We are a commune of inquiring, skeptical, politically centrist, capitalist, anglophile, traditionalist New England Yankee humans, humanoids, and animals with many interests beyond and above politics. Each of us has had a high-school education (or GED), but all had ADD so didn't pay attention very well, especially the dogs. Each one of us does "try my best to be just like I am," and none of us enjoys working for others, including for Maggie, from whom we receive neither a nickel nor a dime. Freedom from nags, cranks, government, do-gooders, control-freaks and idiots is all that we ask for.
Boyd in The American Scholar has a fine critique of what they call "Theory" in the humanities. Somehow in the 60s, the humanities got terribly excited about having a world-debunking Theory - or a theory at all, without realizing that in all other disciplines theories are a dime a dozen. I think it made them feel rigorous and scientific to have a theory, but I don't think most of them ever took Physical Chemistry or Statistics, so they don't know much about the rigor and the self-criticism which are essential to serious theory-play. A quote:
The position you represent has neither the intellectual nor the moral high ground you are so sure it occupies. Until literature departments take into account that humans are not just cultural or textual phenomena but something more complex, English and related disciplines will continue to be the laughingstock of the academic world that they have been for years because of their obscurantist dogmatism and their coddled and preening pseudo-radicalism. Until they listen to searching criticism of their doctrine, rather than dismissing it as the language of the devil, literature will continue to be betrayed in academe, and academic literary departments will continue to lose students and to isolate themselves from the intellectual advances of our time.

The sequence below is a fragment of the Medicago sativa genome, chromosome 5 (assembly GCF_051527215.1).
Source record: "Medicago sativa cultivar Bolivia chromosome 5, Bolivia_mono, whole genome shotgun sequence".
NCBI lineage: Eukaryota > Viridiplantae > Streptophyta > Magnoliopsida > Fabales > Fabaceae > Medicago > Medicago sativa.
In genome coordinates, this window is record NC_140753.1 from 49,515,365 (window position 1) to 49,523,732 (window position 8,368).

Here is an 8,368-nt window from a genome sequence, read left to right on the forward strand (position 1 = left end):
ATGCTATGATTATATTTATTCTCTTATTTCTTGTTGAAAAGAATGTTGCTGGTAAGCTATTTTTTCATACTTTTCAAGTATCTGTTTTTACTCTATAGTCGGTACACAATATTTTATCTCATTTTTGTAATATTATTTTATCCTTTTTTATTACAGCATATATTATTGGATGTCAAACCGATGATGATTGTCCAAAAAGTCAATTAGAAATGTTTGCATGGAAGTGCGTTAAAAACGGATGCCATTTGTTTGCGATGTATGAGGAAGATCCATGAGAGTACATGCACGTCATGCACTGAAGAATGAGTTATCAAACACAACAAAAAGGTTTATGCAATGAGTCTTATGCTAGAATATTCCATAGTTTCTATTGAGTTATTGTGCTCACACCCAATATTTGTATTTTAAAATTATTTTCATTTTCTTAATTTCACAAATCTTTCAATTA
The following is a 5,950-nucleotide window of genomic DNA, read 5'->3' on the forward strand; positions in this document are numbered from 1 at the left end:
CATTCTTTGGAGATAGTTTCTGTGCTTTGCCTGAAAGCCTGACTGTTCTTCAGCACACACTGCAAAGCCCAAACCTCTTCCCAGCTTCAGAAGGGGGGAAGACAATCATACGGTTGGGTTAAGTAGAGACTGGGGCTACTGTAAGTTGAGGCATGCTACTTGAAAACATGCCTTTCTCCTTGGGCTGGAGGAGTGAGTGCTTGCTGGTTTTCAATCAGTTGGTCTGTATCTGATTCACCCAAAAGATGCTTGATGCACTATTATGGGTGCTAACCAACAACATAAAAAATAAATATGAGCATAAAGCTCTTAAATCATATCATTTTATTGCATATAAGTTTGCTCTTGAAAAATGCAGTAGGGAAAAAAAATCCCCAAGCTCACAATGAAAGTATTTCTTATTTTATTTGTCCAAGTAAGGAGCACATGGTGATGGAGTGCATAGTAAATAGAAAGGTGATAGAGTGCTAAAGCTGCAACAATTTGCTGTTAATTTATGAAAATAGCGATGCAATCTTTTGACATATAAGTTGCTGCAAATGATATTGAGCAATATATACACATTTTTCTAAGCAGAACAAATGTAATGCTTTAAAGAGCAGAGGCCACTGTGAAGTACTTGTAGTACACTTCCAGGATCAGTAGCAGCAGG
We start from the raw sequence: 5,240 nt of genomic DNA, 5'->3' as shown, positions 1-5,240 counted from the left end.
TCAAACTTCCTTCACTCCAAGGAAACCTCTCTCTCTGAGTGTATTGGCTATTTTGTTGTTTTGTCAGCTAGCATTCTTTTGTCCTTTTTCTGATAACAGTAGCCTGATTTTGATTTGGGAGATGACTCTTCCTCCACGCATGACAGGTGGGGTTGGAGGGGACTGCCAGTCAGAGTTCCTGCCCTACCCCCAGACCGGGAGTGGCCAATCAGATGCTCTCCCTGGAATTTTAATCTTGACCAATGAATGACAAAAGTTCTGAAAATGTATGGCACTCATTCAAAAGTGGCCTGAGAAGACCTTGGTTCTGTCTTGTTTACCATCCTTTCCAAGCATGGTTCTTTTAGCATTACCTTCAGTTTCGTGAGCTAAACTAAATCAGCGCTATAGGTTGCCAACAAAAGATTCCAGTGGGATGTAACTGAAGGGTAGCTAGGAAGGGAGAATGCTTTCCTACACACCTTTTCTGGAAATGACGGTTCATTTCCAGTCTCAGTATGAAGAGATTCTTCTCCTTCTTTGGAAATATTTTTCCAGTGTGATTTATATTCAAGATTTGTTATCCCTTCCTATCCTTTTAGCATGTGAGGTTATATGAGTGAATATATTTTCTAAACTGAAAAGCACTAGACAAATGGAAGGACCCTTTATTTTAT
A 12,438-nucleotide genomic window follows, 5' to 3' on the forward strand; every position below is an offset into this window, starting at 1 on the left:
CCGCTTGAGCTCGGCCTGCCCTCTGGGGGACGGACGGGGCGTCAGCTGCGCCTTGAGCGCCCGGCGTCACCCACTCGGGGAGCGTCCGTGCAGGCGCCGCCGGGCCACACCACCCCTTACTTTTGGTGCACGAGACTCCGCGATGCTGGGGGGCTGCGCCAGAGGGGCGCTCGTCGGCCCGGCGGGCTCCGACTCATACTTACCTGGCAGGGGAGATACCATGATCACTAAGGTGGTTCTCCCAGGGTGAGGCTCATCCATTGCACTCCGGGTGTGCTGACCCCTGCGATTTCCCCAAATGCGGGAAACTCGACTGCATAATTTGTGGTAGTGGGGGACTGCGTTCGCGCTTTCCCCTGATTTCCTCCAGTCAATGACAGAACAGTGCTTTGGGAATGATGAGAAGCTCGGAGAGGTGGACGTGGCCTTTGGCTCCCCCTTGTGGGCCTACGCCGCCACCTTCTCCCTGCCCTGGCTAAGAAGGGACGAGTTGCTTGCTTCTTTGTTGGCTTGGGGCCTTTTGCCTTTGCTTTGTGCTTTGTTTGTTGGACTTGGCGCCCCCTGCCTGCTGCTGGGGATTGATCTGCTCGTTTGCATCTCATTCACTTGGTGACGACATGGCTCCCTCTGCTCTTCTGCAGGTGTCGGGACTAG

It's not exactly light reading, but it's good. Here.
A reader sent us a piece by Victor Hanson, a long-time prof himself, From the Classroom to the War. A quote:
Why when academia is so critical of other American institutions, from the Republican party and corporations to churches and the military, does it ignore its own colossal failures? The level of knowledge of today’s graduate is the stuff of jokes, exactly what one would expect once a common shared instruction in science, history, literature, languages, and mathematics largely disappeared, replaced by a General Education potpourri of specialized classes in gender, race, class, and politics masquerading as knowledge-based?
The thing is that the larger society simply doesn't care what happens in the social "sciences." They care about the hard sciences and medicine, but in the softer, more politicized studies they endure their classes and then promptly forget what they were taught. Look at the booming demand for popular history and traditional literature in everything from Amazon.com to the History Channel. There is a tremendous hunger for this sort of stuff - if they didn't let you read Jane Austen in school, well, it now is just four mouse clicks away. So we may be quietly gaining a whole generation of autodidacts made possible by new technology - partly explaining why there is little impetus to reform institutions that society doesn't care about anyway.